Food in England has a bad reputation at best. It’s often accused of being bland, flavourless and beige. But when it’s done well, English food can be hearty, comforting and totally delicious. Whether you’re looking for relaxed pub grub or high-quality restaurant fare, there’s great food on offer all around the country.


The Best Food to Eat Around England

Here are nine foods you absolutely have to try on your next trip to England.


Fish and Chips

Fish and chips is a meal best eaten by the seaside, where it’s freshest, but it’s easily available all over England. A fillet of fish, usually cod or haddock, is battered and deep-fried, then served alongside vinegar-soaked chips and a portion of mushy peas. It might not look like much, but it’s a classic for a reason.

A Roast Dinner

Roast dinners are traditionally eaten as the main meal on a Sunday, either at home or out and about. Pubs and restaurants around the country fill up with hungry families and groups of friends, all looking for their roast dinner fix.

Slices of roasted meat (or nut loaf for vegetarians) are served alongside roasted potatoes, a mixture of vegetables – peas, carrots and parsnips are traditional – and plenty of gravy. Yorkshire puddings are a delicious extra, and don’t forget to ask for sauce: mint with lamb, horseradish with beef, and cranberry or bread with turkey.

A Full English Breakfast

Full English breakfasts can vary from home to home, café to café and pub to pub, but you’ll always find a combination of at least some of the following:

  • Eggs (fried or scrambled)
  • Bacon
  • Sausages
  • Baked beans
  • Grilled or tinned tomatoes
  • Grilled mushrooms
  • Black pudding
  • Bubble and squeak
  • Hash browns
  • Toast or fried bread

A first-class hangover cure if ever there was one, a full English will leave you stuffed and satisfied at any time.


Cornish Pasty

Cornwall is a beautiful part of England with some longstanding food traditions that its people are fiercely proud of. Cornish pasties have even been granted protected geographic status, meaning they can’t be made anywhere else in the world and still be named a Cornish pasty – not even in its neighbouring county, Devon.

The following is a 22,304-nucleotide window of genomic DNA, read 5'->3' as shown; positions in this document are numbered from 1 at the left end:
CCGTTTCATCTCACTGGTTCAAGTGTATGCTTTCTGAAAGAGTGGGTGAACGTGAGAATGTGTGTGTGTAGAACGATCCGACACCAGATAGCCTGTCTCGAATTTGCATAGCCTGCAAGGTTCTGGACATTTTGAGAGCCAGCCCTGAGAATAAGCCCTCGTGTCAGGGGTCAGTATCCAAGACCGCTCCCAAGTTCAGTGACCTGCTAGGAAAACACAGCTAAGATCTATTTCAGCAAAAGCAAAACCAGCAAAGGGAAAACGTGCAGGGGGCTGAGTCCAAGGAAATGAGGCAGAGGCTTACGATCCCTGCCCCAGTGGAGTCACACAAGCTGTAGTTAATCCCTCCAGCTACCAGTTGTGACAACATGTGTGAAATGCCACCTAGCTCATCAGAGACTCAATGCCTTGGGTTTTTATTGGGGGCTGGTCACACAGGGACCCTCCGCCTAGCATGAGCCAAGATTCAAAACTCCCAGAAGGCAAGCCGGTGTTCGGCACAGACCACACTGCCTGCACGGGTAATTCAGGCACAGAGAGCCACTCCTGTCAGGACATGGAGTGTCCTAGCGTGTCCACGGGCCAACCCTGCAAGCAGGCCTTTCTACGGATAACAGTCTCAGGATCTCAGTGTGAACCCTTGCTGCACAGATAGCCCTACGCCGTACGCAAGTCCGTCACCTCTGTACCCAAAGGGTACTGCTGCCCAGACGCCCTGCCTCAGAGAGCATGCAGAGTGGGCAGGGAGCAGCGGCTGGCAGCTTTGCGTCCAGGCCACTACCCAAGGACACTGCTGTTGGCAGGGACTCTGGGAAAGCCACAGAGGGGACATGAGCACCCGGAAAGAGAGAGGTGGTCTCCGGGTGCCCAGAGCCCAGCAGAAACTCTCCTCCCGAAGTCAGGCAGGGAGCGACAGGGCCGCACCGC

Crumbly, buttery pastry surrounds delicious chunks of cooked beef, swede, potato and onion. Best served straight out of the oven.

Beef Wellington

This is a bit of a special occasion meal around the UK, as it takes a long time to make from scratch, but you can find it at restaurants and gastropubs around England pretty easily. It’s a puff pastry pie containing a fillet of beef (best cooked rare) that’s coated in pâté and finely chopped mushrooms. Nobody’s quite sure where this dish got its name, but everyone can agree on one thing: it tastes amazing.

Afternoon Tea

Afternoon tea is an English tradition that dates all the way back to the 1800s, but these days, it’s more of an occasional treat than a daily ritual. Book yourself in for afternoon tea at a luxury hotel in England and indulge in delicate sandwiches, scones topped with clotted cream and jam, and a selection of cakes and other sweet treats, all served with a well-brewed pot of tea. It’s about as English as it gets.


Sticky Toffee Pudding

A quintessentially English dessert, sticky toffee pudding is the perfect way to finish off a meal. A super-sweet sponge pudding, usually made with dates, is drowned in a rich toffee sauce and served with ice cream, cream or custard, depending on your preference. It’s moist, rich and decadent – a perfect winter warmer.


If you’re a curry lover, you’ll be in luck, as you can easily get a good curry in almost every town or city in England. Chicken tikka masala is a classic choice that’s served around the whole of the UK, though it’s rumoured to have its origins in Scotland. Nobody would claim it’s an authentic Indian dish, but it’s certainly delicious.

England’s multiculturalism means it’s easy to find good-quality curry, especially around areas with large communities of South Asian people. London’s Brick Lane is widely known as the curry mile, but it was a restaurant in Bolton that was named England’s best spot to get a curry. Try a few for yourself and see which you like best.


Eton Mess

Eton mess is a dessert named after one of the most famous boarding schools in the world, Eton College. Pieces of crushed meringue are topped with fresh berries, strawberry sauce and plenty of whipped cream. Served in a big messy heap, it’s a firm family favourite and a dessert that’s loved by kids and adults alike. Tuck in!

There are so many delicious things to eat around England. The national cuisine may not have the same panache or world renown as Italian or French food, or the same complex flavour profiles as food from parts of Asia or South America, but English food is made to warm the cockles, cheer the soul and, most importantly, fill the stomach. It’s wholesome and delicious. Try it for yourself.


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